Skip to content
Printer-friendly version

Guiding Principles

First Class: A Guide for Early Primary Education.

These guiding principles for quality early primary programs were originally included in a 1997 position paper of the National Association for the Education of Young Children (NAEYC) External link opens in new window or tab. and are excerpted from Chapter 1 of First Class: A Guide for Early Primary Education.

  1. Domains of children's development—physical, social, emotional, and cognitive—are closely related.

    Development in one domain can limit, facilitate, or influence development in other domains (Sroufe, Cooper, and DeHart 1992; Kostelnik, Soderman, and Whiren 1993). Because the domains are interrelated, curriculum planning is critical to help young children make meaningful connections across domains and across related subject-matter disciplines.
  1. Development occurs in a relatively orderly sequence, with later abilities, skills, and knowledge building on those already acquired.

    Research studies indicate that relatively stable, predictable sequences of growth and change occur in children during the first nine years of life (Piaget 1952; Erikson 1963; Dyson and Genishi 1993; Case and Okamoto 1996). Predictable changes occur in all domains of development—physical, emotional, social, language, and cognitive—although the ways in which these changes are manifest and the significance attached to them may vary in different cultural contexts.
  1. Development proceeds at varying rates from child to child as well as unevenly within different areas of each child's functioning.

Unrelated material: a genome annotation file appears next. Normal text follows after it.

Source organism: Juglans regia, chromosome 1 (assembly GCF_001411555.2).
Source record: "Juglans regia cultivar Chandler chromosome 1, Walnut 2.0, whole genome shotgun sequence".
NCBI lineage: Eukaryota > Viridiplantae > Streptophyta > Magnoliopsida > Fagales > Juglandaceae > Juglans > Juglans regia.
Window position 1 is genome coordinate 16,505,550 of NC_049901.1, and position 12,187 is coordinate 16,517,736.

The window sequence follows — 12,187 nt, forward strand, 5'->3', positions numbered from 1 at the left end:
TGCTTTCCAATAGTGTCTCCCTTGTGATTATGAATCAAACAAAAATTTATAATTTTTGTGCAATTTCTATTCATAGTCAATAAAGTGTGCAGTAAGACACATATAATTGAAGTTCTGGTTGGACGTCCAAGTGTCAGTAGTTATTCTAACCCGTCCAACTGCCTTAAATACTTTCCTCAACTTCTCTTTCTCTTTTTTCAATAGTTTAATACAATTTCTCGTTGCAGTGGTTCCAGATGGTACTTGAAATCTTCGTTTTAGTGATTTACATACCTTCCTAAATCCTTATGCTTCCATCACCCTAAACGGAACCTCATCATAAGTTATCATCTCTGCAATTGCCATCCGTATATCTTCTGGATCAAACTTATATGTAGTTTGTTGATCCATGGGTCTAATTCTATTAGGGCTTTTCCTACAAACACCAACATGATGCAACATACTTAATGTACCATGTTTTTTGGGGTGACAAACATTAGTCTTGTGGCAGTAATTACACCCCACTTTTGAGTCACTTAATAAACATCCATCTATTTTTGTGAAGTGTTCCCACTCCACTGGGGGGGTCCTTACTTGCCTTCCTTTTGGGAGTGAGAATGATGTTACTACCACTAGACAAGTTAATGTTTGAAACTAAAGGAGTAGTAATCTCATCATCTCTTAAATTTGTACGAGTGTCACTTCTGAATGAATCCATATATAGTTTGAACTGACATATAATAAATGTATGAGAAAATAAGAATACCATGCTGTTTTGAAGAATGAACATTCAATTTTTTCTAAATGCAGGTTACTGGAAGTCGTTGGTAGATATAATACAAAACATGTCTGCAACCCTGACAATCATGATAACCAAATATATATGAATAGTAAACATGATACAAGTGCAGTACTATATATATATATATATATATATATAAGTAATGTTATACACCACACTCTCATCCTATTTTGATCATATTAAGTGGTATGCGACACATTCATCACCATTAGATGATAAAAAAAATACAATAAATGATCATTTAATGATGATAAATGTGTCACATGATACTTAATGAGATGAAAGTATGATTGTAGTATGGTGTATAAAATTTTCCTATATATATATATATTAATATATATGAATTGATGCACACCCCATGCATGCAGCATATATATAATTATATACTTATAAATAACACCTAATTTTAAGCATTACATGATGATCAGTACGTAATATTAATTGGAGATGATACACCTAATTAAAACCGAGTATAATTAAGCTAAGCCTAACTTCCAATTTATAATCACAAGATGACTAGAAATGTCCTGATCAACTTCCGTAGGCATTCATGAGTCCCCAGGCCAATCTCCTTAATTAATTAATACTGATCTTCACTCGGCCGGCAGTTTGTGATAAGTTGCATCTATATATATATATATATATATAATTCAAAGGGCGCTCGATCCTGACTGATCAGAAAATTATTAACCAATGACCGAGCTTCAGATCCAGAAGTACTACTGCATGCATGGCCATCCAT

Each child is unique, with an individual pattern and timing of growth and an individual personality, temperament, learning style, and family and life experiences. Age is only a crude index of developmental maturity. Recognition that individual variation is expected and valued requires that educators, while having high expectations and standards for all children, be flexible in the ways in which students reach these expectations. Rigid group-norm expectancies can be especially harmful for children with special learning and developmental needs (National Education Goals Report 1991; Mallory 1992; Wolery, Strain, and Bailey 1992).
  1. Early experiences have both cumulative and delayed effects on a child's development; optimal periods exist for certain types of development and learning.

    If an experience occurs occasionally, it may have a minimal effect; however, positive or negative experiences occurring frequently can have powerful, lasting effects (Katz and Chard 1989; Kostelnik, Soderman, and Whiren 1993; Wieder and Greenspan 1993). For example, when children have or do not have early literacy experiences, such as being read to regularly, their later success in learning to read is affected accordingly. Recent research studies on brain development (Shore 1997) are also contributing to this knowledge base by showing critical intervention periods and experiences.
  1. Development proceeds in predictable directions toward greater complexity, organization, and internalization.

    Learning during the early childhood period proceeds from the concrete to the abstract (Bruner 1983). The earliest form of symbolic representation in childhood is play, which begins at about 18 months of age and becomes increasingly complex through the primary years. Children learn to use their imagination and mental imagery to represent ideas, objects, and situations; for example, the block of wood "stands for" the telephone.
  1. Development and learning occur in and are influenced by multiple social and cultural contexts.

    Children's development is best understood within the sociocultural context of the family, educational setting, community, and broader society (Vygotsky 1978; Bronfenbrenner 1979; Forman, Minick, and Stone 1993). These various contexts are interrelated and have an impact on the developing child. For example, a child in a loving, supportive family within a healthy community may be affected by the biases of the larger society, such as racism or sexism, and may show the effects of negative stereotyping.